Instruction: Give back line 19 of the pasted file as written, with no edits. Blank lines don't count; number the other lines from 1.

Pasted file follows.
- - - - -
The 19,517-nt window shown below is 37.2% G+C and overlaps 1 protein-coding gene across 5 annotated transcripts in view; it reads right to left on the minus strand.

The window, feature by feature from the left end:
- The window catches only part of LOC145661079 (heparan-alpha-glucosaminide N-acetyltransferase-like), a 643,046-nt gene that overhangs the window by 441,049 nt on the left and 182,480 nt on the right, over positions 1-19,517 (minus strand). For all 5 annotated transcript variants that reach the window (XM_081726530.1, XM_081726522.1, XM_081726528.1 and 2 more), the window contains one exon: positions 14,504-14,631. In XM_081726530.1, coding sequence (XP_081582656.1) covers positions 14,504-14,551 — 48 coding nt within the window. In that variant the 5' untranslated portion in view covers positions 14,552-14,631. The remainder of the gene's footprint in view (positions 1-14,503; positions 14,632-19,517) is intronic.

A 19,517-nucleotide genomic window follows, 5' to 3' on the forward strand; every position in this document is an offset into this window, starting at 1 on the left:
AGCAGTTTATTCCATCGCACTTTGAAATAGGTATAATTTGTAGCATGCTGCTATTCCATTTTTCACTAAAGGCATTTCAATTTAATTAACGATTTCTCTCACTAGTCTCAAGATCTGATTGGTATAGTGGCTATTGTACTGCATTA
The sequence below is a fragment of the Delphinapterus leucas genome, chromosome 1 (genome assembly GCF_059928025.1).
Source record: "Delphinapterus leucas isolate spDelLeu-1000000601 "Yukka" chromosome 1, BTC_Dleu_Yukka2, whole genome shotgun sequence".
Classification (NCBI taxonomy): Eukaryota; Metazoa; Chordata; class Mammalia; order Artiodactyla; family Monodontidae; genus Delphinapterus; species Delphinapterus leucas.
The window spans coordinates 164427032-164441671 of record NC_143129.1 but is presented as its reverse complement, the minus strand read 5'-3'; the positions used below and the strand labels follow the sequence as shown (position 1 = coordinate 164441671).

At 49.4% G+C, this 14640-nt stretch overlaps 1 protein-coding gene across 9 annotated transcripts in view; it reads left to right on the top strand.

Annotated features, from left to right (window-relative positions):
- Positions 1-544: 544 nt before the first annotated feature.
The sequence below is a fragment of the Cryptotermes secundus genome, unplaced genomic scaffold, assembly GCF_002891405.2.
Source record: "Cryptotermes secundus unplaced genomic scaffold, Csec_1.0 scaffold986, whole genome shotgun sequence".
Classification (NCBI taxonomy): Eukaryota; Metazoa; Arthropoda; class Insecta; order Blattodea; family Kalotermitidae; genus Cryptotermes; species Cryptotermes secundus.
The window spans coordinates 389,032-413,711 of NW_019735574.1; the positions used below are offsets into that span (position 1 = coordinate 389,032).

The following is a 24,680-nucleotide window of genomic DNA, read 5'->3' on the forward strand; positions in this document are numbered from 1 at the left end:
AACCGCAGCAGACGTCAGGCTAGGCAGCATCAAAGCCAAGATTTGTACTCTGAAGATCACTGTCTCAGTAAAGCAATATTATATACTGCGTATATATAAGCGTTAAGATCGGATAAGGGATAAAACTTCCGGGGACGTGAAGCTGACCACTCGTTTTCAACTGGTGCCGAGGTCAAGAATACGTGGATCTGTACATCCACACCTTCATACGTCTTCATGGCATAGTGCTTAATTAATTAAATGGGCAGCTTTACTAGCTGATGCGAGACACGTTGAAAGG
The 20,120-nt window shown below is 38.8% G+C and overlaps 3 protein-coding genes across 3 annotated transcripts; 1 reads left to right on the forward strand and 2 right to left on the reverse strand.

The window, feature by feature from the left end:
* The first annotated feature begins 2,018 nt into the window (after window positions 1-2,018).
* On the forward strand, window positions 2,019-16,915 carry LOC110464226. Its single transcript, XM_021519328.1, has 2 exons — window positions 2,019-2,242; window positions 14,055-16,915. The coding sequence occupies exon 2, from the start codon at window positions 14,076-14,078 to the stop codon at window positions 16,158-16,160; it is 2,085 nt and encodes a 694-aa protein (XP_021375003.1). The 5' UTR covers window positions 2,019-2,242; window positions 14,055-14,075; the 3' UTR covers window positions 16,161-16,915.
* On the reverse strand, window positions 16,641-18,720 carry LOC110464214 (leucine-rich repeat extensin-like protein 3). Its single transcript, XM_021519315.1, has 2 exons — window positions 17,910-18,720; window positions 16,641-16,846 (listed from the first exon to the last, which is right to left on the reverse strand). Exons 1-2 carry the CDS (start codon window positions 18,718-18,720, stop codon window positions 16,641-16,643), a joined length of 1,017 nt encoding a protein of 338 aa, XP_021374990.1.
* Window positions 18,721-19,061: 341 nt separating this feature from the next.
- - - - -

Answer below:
The 20,120-nt window shown below is 38.8% G+C and overlaps 3 protein-coding genes across 3 annotated transcripts; 1 reads left to right on the forward strand and 2 right to left on the reverse strand.